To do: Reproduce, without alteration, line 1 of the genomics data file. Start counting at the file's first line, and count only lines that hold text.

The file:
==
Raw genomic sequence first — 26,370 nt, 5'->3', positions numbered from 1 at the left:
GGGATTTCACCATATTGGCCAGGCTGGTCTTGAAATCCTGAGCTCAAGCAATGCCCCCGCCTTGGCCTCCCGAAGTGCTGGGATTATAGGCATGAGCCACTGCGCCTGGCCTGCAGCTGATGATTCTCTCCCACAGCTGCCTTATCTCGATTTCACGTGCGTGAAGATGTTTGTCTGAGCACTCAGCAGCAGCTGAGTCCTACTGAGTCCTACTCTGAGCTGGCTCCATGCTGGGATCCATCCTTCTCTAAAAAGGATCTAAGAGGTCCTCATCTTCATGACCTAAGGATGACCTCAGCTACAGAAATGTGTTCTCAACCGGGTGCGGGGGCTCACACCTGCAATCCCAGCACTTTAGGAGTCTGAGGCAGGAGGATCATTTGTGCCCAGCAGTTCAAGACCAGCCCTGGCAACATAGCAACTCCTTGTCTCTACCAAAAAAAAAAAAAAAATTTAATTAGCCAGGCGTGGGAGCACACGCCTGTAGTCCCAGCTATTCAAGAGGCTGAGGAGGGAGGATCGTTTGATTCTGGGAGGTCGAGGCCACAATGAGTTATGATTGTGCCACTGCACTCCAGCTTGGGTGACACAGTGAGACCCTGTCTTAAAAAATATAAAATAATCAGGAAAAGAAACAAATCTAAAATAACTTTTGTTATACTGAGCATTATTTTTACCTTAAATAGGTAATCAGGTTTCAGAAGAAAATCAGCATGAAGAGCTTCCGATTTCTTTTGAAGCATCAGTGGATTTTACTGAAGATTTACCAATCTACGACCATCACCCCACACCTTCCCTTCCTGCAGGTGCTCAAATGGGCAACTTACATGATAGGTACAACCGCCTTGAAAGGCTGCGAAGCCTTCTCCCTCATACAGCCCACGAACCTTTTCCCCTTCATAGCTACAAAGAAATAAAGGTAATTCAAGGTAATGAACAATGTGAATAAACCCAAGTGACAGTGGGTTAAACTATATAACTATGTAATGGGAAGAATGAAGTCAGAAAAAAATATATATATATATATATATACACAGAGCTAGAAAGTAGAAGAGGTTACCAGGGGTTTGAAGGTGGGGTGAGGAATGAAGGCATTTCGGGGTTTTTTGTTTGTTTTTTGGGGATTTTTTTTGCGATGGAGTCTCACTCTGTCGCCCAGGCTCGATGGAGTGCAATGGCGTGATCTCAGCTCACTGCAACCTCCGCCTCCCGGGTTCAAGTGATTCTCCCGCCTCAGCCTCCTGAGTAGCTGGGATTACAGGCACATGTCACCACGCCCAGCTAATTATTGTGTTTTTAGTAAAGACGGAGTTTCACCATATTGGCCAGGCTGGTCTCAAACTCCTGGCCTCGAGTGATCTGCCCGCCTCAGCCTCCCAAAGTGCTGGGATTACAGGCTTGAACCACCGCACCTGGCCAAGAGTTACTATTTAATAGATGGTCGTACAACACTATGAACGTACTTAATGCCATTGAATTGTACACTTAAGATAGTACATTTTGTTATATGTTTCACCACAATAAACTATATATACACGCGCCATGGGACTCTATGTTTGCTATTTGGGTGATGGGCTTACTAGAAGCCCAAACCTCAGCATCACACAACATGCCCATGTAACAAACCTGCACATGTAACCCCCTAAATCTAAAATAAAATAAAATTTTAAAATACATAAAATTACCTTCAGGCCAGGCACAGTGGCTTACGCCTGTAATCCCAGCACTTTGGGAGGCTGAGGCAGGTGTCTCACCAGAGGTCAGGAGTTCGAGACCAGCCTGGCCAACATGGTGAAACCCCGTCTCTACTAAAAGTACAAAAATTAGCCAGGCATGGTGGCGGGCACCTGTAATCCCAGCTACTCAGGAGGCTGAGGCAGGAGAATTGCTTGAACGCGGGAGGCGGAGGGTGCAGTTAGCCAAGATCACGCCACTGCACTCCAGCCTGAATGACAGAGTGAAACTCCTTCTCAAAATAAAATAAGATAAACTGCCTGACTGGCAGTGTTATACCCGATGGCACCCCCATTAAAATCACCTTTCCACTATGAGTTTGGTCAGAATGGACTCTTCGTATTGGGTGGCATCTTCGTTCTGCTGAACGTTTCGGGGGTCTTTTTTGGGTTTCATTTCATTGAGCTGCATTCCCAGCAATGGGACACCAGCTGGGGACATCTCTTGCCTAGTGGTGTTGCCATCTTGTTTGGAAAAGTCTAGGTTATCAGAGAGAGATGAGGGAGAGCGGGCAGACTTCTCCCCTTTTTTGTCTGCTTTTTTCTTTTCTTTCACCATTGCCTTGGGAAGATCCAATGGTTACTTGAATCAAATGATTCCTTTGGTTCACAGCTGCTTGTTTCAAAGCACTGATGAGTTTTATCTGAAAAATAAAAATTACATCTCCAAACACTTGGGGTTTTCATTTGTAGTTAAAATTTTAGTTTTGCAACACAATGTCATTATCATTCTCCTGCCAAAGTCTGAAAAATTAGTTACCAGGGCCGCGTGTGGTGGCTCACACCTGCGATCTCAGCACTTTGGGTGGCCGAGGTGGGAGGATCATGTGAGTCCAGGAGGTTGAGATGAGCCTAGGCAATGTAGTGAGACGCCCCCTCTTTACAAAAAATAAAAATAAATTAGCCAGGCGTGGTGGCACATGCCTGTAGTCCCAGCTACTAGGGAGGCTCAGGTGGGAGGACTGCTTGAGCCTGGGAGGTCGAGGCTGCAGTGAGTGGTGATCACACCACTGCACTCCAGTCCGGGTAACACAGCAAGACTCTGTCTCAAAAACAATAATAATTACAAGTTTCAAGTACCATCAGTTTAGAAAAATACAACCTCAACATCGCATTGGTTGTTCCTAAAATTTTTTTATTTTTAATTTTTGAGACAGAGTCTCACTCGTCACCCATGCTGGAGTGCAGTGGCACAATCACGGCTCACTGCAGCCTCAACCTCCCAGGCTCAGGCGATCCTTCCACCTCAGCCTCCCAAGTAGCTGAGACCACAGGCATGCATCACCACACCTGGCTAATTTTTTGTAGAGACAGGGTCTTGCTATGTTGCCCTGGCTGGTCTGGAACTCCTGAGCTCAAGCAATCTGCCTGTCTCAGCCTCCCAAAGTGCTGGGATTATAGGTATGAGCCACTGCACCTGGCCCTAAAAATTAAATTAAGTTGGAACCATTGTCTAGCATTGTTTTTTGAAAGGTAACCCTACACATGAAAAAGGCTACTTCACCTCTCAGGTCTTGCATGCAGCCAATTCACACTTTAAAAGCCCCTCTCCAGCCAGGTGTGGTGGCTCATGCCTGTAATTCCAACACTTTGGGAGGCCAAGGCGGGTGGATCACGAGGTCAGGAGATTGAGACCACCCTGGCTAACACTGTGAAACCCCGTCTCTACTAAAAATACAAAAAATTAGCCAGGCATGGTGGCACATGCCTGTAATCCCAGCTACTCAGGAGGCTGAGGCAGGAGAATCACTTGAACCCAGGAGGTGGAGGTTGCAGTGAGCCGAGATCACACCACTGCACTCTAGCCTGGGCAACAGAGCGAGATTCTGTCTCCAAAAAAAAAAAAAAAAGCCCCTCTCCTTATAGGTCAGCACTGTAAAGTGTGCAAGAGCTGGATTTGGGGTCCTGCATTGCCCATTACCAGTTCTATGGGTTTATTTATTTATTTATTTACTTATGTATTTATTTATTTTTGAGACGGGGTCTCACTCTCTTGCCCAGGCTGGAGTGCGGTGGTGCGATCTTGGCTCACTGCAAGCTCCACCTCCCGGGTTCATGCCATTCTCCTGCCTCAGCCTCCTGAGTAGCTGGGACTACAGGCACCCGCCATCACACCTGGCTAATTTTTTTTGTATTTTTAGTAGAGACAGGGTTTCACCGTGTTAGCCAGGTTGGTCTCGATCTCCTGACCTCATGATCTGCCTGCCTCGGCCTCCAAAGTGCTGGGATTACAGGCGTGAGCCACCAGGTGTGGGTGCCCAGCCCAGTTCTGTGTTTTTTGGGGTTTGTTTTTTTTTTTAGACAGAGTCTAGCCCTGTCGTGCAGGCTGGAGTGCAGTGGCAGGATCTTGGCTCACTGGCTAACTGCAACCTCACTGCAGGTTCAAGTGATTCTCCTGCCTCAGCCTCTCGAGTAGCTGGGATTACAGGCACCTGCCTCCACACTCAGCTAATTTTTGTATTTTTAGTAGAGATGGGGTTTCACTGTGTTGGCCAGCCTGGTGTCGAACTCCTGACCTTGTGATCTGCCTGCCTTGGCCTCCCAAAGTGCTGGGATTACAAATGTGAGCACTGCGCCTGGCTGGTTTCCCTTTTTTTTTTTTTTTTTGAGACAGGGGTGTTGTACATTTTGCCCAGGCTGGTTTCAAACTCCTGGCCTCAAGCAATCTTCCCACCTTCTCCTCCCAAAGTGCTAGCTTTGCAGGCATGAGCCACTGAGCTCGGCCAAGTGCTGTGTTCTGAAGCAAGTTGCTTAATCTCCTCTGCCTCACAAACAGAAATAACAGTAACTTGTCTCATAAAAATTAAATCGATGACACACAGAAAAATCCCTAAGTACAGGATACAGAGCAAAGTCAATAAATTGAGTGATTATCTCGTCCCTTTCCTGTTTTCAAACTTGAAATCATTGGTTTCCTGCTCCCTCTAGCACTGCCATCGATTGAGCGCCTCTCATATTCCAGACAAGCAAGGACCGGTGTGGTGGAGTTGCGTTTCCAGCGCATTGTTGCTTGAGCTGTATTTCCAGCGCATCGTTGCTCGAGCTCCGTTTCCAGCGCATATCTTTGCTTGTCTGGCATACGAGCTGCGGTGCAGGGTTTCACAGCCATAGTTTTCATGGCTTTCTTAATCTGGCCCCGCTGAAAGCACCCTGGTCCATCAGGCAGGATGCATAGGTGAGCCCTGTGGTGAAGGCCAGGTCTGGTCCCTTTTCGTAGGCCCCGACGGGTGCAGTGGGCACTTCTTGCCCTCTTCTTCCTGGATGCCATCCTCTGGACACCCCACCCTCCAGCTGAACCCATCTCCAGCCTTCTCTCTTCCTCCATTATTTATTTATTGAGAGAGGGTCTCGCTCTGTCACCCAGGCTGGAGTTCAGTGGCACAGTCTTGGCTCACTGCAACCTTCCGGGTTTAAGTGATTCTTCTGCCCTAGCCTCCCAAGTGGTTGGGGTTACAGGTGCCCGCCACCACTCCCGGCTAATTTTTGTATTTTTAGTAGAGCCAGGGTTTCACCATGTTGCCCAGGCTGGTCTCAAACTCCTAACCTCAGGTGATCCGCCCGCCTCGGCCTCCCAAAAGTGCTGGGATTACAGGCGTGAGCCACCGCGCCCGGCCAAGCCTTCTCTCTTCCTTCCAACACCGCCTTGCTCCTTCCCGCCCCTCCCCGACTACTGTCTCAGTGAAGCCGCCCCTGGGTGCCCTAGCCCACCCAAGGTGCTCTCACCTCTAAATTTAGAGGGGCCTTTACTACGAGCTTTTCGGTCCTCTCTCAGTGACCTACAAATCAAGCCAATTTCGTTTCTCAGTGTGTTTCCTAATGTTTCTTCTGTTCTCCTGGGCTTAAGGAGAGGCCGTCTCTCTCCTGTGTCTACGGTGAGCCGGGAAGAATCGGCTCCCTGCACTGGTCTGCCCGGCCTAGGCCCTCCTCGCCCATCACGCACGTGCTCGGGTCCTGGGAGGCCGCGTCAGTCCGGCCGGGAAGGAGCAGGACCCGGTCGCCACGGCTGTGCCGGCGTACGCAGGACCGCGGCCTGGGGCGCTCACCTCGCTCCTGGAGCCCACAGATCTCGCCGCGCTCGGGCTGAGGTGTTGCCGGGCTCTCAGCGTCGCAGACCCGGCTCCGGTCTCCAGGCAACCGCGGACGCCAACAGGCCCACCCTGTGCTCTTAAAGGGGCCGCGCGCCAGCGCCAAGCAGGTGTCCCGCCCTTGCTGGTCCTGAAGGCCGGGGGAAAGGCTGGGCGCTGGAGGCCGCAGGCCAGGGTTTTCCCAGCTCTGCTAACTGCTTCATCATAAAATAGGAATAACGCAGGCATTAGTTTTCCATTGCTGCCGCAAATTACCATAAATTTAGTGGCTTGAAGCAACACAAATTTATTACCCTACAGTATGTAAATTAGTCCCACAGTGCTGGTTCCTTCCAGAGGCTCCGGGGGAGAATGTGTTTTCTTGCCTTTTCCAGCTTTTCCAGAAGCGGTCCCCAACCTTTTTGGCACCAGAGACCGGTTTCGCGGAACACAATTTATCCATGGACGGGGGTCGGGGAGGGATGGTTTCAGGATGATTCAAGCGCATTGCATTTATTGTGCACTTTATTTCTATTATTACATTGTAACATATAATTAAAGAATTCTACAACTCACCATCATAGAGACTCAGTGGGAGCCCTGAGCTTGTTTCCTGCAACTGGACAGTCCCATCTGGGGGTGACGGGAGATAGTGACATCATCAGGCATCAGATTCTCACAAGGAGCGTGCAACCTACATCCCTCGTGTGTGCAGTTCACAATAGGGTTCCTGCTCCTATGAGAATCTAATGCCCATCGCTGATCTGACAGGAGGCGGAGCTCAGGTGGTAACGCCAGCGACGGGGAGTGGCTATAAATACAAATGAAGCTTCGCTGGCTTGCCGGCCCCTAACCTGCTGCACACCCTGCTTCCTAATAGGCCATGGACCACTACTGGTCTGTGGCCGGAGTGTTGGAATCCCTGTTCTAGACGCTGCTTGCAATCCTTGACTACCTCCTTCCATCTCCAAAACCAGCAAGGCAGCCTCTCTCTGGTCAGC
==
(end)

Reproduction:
Raw genomic sequence first — 26,370 nt, 5'->3', positions numbered from 1 at the left: